In Japan, you can find coins of 1, 5, 10, 50, 100 y 500 yen, and bills of 1,000, 2,000, 5,000 and 10,000
Credit cards are accepted in hotels and in the larger shops in the bigger, more important cities. But despite having a reputation for advanced technology, Japan is one developed nation where credit card payment hasn't really taken off. The Japanese usually use cards such as the Suica and Pasmo.
If you're thinking of visiting the more remote cities of Japan, better to bring cash.
Where can I change money?
To pay as little commission as possible we recommend that you bring euros or dollars and change them to yen in the banks or exchange points in Japan.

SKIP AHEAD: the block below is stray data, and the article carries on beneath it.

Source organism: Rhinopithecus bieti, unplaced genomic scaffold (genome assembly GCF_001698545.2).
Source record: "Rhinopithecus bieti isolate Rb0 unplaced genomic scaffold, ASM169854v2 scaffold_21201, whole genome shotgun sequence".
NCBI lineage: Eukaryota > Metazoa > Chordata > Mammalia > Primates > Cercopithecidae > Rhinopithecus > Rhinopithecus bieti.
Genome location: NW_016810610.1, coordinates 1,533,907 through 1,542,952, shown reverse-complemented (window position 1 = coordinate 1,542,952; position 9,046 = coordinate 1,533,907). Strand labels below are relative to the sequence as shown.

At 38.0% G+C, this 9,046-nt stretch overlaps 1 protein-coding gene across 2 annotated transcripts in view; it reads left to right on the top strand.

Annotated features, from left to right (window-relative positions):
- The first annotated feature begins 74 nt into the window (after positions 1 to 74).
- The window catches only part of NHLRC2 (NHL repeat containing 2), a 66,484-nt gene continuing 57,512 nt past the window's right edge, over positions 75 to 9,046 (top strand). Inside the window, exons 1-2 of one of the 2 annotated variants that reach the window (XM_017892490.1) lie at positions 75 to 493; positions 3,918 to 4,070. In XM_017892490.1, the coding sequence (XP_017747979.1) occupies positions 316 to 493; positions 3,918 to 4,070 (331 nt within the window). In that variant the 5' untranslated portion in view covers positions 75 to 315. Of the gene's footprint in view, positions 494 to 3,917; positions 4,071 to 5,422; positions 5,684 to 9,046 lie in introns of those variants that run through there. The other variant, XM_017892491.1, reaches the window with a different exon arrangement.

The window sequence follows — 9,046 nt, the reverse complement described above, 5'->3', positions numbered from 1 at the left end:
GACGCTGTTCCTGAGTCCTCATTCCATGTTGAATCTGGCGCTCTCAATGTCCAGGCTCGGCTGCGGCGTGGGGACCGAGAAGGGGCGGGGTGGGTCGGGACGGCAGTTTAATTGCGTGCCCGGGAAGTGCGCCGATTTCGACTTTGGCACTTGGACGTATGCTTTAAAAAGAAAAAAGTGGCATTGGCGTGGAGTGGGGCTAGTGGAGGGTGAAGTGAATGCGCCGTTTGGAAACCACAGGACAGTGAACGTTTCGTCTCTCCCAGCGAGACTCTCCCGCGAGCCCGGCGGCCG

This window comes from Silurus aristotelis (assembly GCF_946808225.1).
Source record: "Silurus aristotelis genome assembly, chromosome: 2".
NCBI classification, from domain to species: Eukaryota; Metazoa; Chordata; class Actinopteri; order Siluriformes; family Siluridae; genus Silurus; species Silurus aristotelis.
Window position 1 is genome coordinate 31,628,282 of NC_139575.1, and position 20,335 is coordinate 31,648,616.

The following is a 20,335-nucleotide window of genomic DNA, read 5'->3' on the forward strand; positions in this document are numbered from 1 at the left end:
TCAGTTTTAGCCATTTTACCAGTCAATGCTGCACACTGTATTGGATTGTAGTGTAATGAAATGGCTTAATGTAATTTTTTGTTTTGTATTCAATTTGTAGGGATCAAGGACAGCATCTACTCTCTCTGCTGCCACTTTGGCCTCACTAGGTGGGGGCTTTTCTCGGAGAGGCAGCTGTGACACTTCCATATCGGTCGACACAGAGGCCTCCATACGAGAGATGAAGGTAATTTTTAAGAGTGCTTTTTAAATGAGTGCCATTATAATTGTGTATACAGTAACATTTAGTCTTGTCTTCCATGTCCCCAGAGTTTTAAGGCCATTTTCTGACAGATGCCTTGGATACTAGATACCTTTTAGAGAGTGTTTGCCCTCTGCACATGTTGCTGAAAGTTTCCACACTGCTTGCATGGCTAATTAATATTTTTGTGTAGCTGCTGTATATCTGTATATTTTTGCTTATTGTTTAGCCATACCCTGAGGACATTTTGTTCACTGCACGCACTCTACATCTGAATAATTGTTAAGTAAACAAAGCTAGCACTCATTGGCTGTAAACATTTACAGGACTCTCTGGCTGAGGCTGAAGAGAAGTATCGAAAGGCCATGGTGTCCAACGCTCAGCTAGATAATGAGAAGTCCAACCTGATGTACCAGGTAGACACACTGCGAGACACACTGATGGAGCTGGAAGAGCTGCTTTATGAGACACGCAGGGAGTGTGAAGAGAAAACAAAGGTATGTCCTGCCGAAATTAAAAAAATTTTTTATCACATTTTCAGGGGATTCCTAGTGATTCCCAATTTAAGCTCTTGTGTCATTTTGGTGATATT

Banks and ATMs
The other option, and perhaps the most convenient one, is to directly take yen out of the ATMs. You'll find 24 hour ATMs in some banks and in 24-hour shops such as 7-Eleven.
Before travelling you can ask your bank what commission they will take for withdrawing money in other currencies, but the standard fee is 4%.
Changing Money Beforehand
If you don't want complications on your trip, the best thing to do would be change money before leaving. To do this there are two options, although the commission is often high. or you could use a specialised service such as Ria or Global Exchange.
When using one of these services you'll receive the money sent home, without any additional cost. At Civitatis we have an arrangement with Ria, meaning that if you choose to get your money via the following link, you'll get a discount
In Tokyo, it's not common to tip, and if you leave money on the table in a restaurant, they're likely to think you've forgotten it and will chase you to give it back!
A euro is worth 130 yen, a dollar 109 and a pound 143.